**t-Tests and ANOVA Paper**

**Introduction**

An analysis was carried out to investigate if there were differences among a group of individuals who had no housing problem, those who had one housing problem, and those with two or more housing problems as measured by overall satisfaction and material well-being. The total sample size was N=935 participants randomly selected from three main categories: no housing problem, one housing problem, and two or more housing problems. Statistical Package for the Social Sciences (SPSS) was used to analyze and provide results for summary statistics and one-way Analysis of Variance (ANOVA).

**Descriptive Statistics**

The overall number of participants included in the study was N=935, with a mean overall satisfaction score of 11.8 and a standard deviation of 2.66, sampled from three categories. The first category was those who did not have housing problems, comprising a total of N=367. The mean satisfaction and material well-being score for this category was 12.71 (SD=+/- 2.35). This means participants’ scores in this group were 2.35 lower or higher than the mean of 12.71, with scores ranging between 1 and 16. Another category comprised a total N=264 of participants who had one housing problem. The mean score on overall satisfaction and material well-being for this group was 11.97 (SD=+/- 2.59), implying most scores in this group were either within 2.59 scores higher or lower than the mean. Similarly, in this group, the lowest score recorded was 4, while the highest score recorded was 16. The third category were participants who had two or more housing problems. The mean overall satisfaction and material well-being for the group was found to be 10.57 (SD+/-2.59). Most scores in this group were either 2.59 above or below the average score for the group. The lowest and the highest satisfaction well-being scores recorded in this group were 4 and 16, respectively.

**One-Way ANOVA**

Analysis of Variance (ANOVA) is a statistical technique used to compare two or more groups across a continuous dependent variable (Mishra et al., 2019). This statistical technique assumes that the random samples selected from the population are independent, the continuous dependent variable follows a normal distribution, and the samples being compared have equal variance.

The assumption of equal variance/homogeneity across the three groups was tested using Levenes’ test. The null hypothesis tested under Levenes’ test is that the variances for the three groups are equal against the alternative hypothesis that at least one variance is different from others. From the results, the Levene statistic was 2.109 (p-value= 0.122), meaning the null hypothesis is accepted and thus conclude that the assumption of equal variance is not violated.

In a one-way ANOVA fitted to the data, the null hypothesis is that the three groups’ mean overall satisfaction and material well-being are equal against the alternative that at least one group has a different mean from other groups (Delacre et al., 2019). The one-way ANOVA results revealed that there was a statistically significant difference between overall satisfaction, material well-being, and housing problems population categories (F (2,932) = 61.674, p<0.000). This means that the null hypothesis is rejected, thus, there is sufficient evidence that a statistically significant difference in population means for the three groups’ overall satisfaction and material well-being exists.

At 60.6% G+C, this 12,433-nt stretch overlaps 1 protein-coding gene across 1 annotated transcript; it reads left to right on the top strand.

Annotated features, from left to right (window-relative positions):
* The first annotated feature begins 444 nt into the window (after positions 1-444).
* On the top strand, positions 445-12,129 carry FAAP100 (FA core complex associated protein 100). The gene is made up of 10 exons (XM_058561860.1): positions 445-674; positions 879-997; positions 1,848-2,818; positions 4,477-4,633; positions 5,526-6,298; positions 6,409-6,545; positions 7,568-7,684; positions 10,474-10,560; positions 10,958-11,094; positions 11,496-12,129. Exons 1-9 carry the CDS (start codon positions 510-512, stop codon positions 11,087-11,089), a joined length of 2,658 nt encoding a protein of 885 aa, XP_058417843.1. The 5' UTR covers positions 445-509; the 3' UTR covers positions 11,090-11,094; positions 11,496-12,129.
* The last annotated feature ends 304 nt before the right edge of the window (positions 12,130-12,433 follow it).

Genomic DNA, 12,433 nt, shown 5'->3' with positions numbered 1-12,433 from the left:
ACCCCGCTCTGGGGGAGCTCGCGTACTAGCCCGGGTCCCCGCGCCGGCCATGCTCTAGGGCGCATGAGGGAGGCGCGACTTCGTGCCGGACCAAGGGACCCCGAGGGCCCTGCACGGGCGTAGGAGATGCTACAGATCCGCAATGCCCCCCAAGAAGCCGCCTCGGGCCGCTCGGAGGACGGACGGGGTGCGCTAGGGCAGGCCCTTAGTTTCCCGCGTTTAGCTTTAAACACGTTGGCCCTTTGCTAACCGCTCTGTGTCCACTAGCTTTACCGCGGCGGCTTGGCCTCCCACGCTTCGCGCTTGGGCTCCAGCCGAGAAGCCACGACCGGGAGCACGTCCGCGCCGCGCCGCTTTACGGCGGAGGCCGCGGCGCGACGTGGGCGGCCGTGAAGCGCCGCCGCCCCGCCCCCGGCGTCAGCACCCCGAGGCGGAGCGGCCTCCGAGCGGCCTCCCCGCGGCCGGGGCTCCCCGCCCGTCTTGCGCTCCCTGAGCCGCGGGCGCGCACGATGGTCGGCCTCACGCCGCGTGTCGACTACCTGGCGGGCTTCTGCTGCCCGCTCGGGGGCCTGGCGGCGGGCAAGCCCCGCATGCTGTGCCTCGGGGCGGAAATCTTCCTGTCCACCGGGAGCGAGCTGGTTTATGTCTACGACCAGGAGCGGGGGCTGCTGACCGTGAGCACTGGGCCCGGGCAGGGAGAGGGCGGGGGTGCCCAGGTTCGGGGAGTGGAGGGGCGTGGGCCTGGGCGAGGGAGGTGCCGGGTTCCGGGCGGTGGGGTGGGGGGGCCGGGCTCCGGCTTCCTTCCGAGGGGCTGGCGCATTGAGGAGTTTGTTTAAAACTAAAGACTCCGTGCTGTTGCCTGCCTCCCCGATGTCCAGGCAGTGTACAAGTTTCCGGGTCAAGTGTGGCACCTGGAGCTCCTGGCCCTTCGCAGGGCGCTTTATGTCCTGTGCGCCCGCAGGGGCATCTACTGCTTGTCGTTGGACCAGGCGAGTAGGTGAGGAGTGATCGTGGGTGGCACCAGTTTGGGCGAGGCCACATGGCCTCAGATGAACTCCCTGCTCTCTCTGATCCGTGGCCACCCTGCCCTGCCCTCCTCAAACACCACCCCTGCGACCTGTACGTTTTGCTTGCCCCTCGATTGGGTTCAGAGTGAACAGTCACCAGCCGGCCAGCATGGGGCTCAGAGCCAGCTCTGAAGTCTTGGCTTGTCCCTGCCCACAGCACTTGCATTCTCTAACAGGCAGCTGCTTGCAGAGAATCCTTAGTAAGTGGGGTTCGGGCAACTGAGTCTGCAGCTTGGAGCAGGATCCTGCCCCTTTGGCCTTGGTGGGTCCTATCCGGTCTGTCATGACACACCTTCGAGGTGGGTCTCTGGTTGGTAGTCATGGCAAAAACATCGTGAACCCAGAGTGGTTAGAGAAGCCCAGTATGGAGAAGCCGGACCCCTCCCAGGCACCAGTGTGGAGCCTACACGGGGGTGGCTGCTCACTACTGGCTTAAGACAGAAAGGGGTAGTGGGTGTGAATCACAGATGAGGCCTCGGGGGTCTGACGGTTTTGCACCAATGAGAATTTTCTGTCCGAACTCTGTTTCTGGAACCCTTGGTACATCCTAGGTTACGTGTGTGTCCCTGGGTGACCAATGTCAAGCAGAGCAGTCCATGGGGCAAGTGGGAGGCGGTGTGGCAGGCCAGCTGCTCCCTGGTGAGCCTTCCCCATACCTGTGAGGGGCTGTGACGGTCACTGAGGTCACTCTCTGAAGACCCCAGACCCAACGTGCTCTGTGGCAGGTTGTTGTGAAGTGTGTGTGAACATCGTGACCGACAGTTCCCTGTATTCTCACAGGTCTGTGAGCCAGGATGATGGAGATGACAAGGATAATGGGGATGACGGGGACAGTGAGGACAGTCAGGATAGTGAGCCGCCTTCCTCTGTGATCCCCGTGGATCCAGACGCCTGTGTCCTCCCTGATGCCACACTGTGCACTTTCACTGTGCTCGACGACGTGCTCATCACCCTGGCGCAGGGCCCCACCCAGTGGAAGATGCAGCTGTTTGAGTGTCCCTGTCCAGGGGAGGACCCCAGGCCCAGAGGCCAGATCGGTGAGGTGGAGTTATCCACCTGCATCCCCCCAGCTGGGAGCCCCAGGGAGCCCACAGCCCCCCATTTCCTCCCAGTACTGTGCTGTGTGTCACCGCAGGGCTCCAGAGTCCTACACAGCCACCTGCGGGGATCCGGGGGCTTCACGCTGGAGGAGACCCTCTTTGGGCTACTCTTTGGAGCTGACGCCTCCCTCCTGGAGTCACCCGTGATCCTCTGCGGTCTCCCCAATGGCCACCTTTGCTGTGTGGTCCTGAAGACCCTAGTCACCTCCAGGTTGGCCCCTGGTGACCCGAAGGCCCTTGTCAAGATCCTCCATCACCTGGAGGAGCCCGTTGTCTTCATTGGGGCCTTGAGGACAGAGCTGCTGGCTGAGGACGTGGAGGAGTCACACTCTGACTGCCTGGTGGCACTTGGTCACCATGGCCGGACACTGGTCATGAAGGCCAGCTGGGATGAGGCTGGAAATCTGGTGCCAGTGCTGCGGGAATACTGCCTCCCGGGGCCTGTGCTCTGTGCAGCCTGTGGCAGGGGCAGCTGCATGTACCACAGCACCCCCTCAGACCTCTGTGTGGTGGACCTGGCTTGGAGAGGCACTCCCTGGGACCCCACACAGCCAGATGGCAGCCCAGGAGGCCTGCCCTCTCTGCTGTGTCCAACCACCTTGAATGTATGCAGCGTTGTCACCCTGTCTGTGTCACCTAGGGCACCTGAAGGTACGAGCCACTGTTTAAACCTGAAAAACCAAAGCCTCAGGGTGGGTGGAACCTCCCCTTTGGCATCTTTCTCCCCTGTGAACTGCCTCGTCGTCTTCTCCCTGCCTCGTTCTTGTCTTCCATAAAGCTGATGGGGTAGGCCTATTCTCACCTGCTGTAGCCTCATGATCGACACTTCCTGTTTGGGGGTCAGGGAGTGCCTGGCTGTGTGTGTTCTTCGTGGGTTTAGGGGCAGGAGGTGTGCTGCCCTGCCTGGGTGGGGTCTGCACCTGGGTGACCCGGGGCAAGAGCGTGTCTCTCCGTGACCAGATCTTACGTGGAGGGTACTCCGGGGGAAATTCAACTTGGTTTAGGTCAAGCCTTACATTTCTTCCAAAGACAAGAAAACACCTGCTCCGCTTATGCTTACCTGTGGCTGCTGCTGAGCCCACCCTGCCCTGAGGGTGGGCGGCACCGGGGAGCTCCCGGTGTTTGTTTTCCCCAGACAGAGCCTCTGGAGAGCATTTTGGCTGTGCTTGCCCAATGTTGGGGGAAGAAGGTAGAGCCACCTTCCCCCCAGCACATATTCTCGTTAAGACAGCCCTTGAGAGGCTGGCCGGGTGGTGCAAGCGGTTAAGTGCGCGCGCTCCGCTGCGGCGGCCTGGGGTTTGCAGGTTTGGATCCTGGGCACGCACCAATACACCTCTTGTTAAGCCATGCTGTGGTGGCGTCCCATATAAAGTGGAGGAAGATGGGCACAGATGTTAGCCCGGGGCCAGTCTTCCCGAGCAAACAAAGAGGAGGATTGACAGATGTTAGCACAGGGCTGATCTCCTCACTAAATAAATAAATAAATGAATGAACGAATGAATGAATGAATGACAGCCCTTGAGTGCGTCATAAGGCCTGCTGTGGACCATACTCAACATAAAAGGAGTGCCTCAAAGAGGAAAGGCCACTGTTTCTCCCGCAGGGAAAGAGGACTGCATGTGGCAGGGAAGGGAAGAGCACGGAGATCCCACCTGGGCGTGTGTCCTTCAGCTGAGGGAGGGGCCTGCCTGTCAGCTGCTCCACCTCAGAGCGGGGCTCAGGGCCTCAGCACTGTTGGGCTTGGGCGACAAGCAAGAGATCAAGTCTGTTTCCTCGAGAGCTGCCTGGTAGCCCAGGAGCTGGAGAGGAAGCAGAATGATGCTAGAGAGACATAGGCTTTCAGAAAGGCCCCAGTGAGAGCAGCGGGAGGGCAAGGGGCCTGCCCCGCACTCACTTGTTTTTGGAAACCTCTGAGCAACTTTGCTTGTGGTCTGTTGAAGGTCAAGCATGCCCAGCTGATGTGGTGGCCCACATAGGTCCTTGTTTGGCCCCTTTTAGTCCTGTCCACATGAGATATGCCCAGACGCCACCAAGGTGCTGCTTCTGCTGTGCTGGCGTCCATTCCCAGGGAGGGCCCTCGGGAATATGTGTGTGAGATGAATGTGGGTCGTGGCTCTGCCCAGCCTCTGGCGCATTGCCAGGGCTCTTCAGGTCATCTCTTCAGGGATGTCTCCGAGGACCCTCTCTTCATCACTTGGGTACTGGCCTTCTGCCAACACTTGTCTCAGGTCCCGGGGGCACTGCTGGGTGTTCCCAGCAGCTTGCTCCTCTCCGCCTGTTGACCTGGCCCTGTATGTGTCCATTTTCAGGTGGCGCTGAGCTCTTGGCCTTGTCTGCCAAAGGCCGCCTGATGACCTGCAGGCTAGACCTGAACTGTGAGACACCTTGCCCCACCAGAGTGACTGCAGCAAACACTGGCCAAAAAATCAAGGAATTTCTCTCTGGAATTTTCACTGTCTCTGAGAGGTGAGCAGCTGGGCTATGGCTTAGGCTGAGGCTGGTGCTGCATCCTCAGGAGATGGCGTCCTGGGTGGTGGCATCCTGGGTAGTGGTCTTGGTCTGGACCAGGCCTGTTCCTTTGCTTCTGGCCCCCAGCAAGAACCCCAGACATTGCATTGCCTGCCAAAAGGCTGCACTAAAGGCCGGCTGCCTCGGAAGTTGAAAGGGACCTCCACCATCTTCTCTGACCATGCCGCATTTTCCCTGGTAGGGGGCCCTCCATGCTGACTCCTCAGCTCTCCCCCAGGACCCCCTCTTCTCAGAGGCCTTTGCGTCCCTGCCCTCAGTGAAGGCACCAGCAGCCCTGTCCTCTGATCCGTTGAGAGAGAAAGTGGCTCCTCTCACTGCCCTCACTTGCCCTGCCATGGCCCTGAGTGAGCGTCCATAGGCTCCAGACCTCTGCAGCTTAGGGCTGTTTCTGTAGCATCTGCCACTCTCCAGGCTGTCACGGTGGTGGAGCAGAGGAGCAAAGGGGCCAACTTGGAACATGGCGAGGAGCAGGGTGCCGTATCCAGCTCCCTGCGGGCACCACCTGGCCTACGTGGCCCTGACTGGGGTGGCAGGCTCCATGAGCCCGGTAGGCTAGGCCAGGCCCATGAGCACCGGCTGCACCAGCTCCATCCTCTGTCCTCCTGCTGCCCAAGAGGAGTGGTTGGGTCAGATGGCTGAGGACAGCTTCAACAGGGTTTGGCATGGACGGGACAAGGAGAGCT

**Post-Hoc Test**

Post hoc tests are used with one-way ANOVA to assess the pattern of differences across groups once the ANOVA yields significant results. The post hoc tests comprise pairwise comparisons across all groups included in the ANOVA analysis (Chen et al., 2018). In this analysis, the Tukey HSD Test was used for the posthoc analysis. The null hypothesis under this test for each pairwise comparison is that the means are equal (mean difference between two groups equal to zero) against the alternative that the means are not equal.

Results from the Tukey HSD Test pairwise comparisons between no housing problem versus one housing problem and no housing problem versus more than one housing problem revealed significant differences between the groups (p=0.001, 95%CI= [0.27, 1.21]) and (p=0.000, 95%CI= [1.68, 2.59]) respectively thus there was a significant difference in overall satisfaction material well-being between pairwise combinations. Pairwise comparison between no housing problem versus one housing problem and no housing problem versus more than one housing problem yielded (p=0.001, 95%CI= [-1.21, -0.27]) and (p=0.000, 95%CI= [0.91, 1.89]) respectively thus there were significant differences in overall satisfaction material well-being across the pairwise combinations of population groups.

The Tukey HSD Test pairwise comparisons between two or more housing problems versus no housing problem and two or more housing problems versus one housing problem also revealed that there were significant differences in overall satisfaction material well-being across each pairwise comparison (p=0.001, 95%CI= [-2.59, -1.68]) and (p=0.000, 95%CI= [-1.89, -0.91]) respectively. Generally, overall satisfaction and material well-being differed across each pairwise comparison in the three population groups.

**Conclusion**

As discussed in this paper, the overall satisfaction and material well-being significantly differed across the three population categories, those with no housing problem, those with one housing problem, and those with two or more housing problems. Further, a post-hoc test revealed that all group pairs were significantly different from each other with regard to overall satisfaction and material well-being.

**References**

Chen, T., Xu, M., Tu, J., Wang, H., & Niu, X. (2018). Relationship between Omnibus and Post-hoc Tests: An Investigation of performance of the F test in ANOVA. *Shanghai Archives Of Psychiatry,* 30(1), 60–64. https://doi.org/10.11919/j.issn.1002-0829.218014

Delacre, M., Leys, C., Mora, Y. L., & Lakens, D. (2019). Taking Parametric Assumptions Seriously: Arguments for the Use of Welch’s F-test instead of the Classical F-test in One-Way ANOVA. *International Review of Social Psychology*, 32(1), 13. DOI: http://doi.org/10.5334/irsp.198

Mishra, P., Singh, U., Pandey, C. M., Mishra, P., & Pandey, G. (2019). Application of student’s t-test, analysis of variance, and covariance. *Annals Of Cardiac Anaesthesia*, 22(4), 407–411. https://doi.org/10.4103/aca.ACA_94_19

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Week Five Assignment

Assignment: t-Tests and ANOVA